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EU Criticizes Russia’s ‘Foreign Agent’ Media Law

Several major media outlets, such as RFE, VOA, and Deutsche Welle, might be subjected to stricter controls and requirements.

27 November 2017

International news outlets operating in Russia face the label of “foreign agents” under a new Russian law imposing restrictions that are unknown at the moment – amid growing criticism from international organizations including the European Union.

 

Russia's Federation Council, the upper chamber of parliament, passed the legislative proposal on 22 November in a unanimous vote, with President Vladimir Putin giving his final approval required for it to become law, RFE/RL writes. The new law was published on the country’s official legal information site on Saturday.

 

The decision on which outlets would be targeted and under what circumstances belongs to the Russian Ministry of Justice, according to the BBC. One of the provisions of the law might require the news outlets to mention on their websites and in their broadcasts that they are foreign agents, RFE/RL notes, based on information from Russian lawmakers.

 

Two weeks ago, Washington imposed restrictions on Russia’s state-funded broadcaster RT (previously Russia Today), forcing it to register as a foreign agent in the United States after allegations it used its global reach to spread misinformation about the 2016 U.S. presidential election.

 

John Lansing, the chief executive officer of the U.S. Broadcasting Board of Governors, said in a statement that “any characterization of such steps as reciprocity for U.S. actions severely distorts reality. Russian media, including RT and Sputnik, are free to operate in the United States and can be, and are, carried by U.S. cable television outlets and FM radio stations. However, U.S international media, including VOA and RFE/RL, are banned from television and radio in Russia.”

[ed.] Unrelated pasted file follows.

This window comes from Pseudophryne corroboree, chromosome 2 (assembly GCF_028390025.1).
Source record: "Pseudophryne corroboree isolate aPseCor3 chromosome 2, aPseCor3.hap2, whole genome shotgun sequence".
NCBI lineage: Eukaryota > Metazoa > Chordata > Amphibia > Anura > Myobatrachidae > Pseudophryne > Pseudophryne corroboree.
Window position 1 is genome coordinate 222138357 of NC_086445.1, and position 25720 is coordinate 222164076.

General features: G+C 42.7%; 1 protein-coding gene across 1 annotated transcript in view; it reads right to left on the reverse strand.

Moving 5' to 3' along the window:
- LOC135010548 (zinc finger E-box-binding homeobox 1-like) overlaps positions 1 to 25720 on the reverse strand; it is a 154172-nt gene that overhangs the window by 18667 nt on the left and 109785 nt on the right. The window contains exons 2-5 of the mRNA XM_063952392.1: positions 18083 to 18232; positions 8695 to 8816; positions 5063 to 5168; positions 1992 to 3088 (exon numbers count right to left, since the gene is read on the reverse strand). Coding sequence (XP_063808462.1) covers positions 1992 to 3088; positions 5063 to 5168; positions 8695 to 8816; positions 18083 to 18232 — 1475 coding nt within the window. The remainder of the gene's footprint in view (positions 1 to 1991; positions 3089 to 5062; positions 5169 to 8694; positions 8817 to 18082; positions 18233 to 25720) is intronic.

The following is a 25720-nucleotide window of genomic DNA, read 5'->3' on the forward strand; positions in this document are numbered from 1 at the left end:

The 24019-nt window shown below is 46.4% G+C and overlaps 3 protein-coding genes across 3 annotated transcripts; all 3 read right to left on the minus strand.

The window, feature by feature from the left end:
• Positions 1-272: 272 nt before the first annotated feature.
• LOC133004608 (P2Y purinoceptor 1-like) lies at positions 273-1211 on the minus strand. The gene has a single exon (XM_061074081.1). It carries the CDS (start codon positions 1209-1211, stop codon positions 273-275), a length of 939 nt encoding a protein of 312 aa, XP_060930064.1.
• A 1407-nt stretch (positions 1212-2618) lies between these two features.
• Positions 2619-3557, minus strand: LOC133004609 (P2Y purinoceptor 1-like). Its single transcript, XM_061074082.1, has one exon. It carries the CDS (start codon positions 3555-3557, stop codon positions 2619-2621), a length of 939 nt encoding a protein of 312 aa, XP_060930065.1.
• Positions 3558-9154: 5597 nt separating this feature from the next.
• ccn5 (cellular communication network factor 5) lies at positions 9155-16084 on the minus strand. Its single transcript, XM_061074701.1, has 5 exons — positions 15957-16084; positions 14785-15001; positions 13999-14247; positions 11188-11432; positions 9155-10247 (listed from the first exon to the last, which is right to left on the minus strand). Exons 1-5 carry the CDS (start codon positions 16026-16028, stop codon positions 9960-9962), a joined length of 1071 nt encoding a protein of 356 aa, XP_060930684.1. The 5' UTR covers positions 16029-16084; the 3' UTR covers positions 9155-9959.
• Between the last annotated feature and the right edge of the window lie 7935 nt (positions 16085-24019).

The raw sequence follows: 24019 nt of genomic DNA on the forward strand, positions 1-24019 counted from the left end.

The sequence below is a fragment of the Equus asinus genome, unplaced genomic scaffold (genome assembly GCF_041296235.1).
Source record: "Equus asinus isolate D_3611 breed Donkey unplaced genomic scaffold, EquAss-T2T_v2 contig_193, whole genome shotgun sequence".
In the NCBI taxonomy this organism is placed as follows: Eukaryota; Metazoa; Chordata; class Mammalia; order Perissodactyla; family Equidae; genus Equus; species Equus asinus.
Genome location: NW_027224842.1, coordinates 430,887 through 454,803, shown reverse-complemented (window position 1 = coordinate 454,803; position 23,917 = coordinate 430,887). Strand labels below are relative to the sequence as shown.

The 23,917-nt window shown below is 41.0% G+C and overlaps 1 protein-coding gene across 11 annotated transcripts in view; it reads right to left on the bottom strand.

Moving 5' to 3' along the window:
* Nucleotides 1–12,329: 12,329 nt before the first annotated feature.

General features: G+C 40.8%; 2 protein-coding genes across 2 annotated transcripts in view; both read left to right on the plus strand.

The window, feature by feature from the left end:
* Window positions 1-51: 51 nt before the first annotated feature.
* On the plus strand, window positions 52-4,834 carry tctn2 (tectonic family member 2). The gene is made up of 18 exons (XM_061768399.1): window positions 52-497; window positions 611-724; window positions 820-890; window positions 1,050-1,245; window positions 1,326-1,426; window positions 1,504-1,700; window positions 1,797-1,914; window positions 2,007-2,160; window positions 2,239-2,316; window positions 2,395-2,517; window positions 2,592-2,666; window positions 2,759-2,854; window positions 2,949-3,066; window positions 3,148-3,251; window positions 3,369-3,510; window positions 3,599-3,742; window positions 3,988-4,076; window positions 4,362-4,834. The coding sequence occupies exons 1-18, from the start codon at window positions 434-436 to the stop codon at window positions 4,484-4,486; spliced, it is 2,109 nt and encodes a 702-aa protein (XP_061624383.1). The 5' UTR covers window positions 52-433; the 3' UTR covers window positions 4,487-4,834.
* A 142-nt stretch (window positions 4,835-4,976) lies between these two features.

Brussels also criticized the initiative, with Maja Kocijancic (pictured), the spokesperson of the European Commission for Neighborhood Policy and Enlargement Negotiations, saying in a statement issued yesterday that “the ‘foreign agent’ legislation goes against Russia's human rights obligations and commitments.”

 

“ … The extension of its scope to foreign media,” she continued, “in addition to its existing application to Russian NGOs, is a further threat to free and independent media and to access to information, and yet another attempt to shrink the space for independent voices in Russia.”


 

  • Russia's “foreign agent law,” in effect since 2012, requires all non-governmental organizations that engage in “political activity” to register as foreign agents if they receive funding from abroad. The listing means more police scrutiny and checks.

 

  • Last spring, Russia's Justice Ministry has said it considers criticism of the “foreign agents” law as a manifestation of political activity, which may later become a reason for an NGO’s activity to become terminated

Compiled by Ioana Caloianu

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